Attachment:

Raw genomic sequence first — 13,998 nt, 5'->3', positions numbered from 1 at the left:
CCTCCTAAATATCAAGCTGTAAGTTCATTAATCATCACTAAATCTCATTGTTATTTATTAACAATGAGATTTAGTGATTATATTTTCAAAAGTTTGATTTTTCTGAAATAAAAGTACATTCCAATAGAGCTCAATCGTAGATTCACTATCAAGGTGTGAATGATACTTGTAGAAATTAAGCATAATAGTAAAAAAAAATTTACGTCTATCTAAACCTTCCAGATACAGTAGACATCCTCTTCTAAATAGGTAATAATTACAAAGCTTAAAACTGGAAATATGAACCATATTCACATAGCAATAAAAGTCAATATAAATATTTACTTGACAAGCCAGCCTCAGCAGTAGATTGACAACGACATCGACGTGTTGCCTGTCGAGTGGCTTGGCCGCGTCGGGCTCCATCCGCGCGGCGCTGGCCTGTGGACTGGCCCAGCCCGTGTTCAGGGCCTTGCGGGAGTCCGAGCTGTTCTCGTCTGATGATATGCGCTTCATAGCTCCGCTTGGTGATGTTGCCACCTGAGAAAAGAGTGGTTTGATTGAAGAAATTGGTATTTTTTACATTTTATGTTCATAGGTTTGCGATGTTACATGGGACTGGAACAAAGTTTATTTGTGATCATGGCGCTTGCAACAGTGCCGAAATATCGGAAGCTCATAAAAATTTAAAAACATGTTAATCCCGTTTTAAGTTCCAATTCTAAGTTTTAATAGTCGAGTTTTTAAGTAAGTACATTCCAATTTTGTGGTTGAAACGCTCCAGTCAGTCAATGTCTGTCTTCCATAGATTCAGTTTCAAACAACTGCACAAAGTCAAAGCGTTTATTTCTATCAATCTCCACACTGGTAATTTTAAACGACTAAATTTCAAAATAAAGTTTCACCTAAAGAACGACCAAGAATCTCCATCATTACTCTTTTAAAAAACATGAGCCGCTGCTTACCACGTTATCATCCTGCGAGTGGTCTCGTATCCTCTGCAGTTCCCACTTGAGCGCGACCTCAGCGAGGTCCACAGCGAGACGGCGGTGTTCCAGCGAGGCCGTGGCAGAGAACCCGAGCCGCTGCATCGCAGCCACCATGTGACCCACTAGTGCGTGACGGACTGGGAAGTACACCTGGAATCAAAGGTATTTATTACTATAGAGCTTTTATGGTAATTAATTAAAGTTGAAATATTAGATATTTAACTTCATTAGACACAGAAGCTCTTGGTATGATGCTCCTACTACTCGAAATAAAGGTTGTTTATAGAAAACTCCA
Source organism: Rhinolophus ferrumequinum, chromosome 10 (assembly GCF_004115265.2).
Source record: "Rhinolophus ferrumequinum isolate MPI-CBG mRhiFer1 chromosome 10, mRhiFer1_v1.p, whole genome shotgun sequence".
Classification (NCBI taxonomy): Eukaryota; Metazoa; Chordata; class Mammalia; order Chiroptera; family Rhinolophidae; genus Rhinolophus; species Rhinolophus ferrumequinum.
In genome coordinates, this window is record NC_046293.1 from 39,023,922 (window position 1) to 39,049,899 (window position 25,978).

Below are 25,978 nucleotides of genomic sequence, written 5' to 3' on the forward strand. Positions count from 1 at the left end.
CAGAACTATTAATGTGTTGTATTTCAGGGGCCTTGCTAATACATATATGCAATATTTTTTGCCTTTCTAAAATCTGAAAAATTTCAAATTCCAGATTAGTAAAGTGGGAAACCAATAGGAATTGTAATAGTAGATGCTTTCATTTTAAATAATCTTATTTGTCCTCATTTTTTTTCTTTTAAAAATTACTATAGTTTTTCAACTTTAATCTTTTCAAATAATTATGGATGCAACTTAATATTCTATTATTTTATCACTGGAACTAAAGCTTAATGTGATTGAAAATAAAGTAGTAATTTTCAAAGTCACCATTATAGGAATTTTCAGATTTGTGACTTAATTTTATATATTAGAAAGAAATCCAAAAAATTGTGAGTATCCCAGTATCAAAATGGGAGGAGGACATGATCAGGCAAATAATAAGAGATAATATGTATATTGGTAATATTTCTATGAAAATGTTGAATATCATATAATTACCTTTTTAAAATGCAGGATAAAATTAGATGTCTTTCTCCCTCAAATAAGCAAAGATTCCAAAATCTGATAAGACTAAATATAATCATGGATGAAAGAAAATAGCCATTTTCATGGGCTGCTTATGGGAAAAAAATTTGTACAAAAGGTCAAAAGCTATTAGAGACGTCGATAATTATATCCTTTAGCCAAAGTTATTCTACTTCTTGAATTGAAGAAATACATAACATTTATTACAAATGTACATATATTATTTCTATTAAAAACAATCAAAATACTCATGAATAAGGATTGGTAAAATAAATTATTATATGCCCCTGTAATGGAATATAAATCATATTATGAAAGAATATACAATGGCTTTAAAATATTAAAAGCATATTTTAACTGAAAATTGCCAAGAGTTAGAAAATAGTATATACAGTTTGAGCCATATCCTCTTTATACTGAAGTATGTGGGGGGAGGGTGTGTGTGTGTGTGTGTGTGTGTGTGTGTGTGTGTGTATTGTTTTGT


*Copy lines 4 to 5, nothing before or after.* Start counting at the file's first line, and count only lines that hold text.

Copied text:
Source record: "Rhinolophus ferrumequinum isolate MPI-CBG mRhiFer1 chromosome 10, mRhiFer1_v1.p, whole genome shotgun sequence".
Classification (NCBI taxonomy): Eukaryota; Metazoa; Chordata; class Mammalia; order Chiroptera; family Rhinolophidae; genus Rhinolophus; species Rhinolophus ferrumequinum.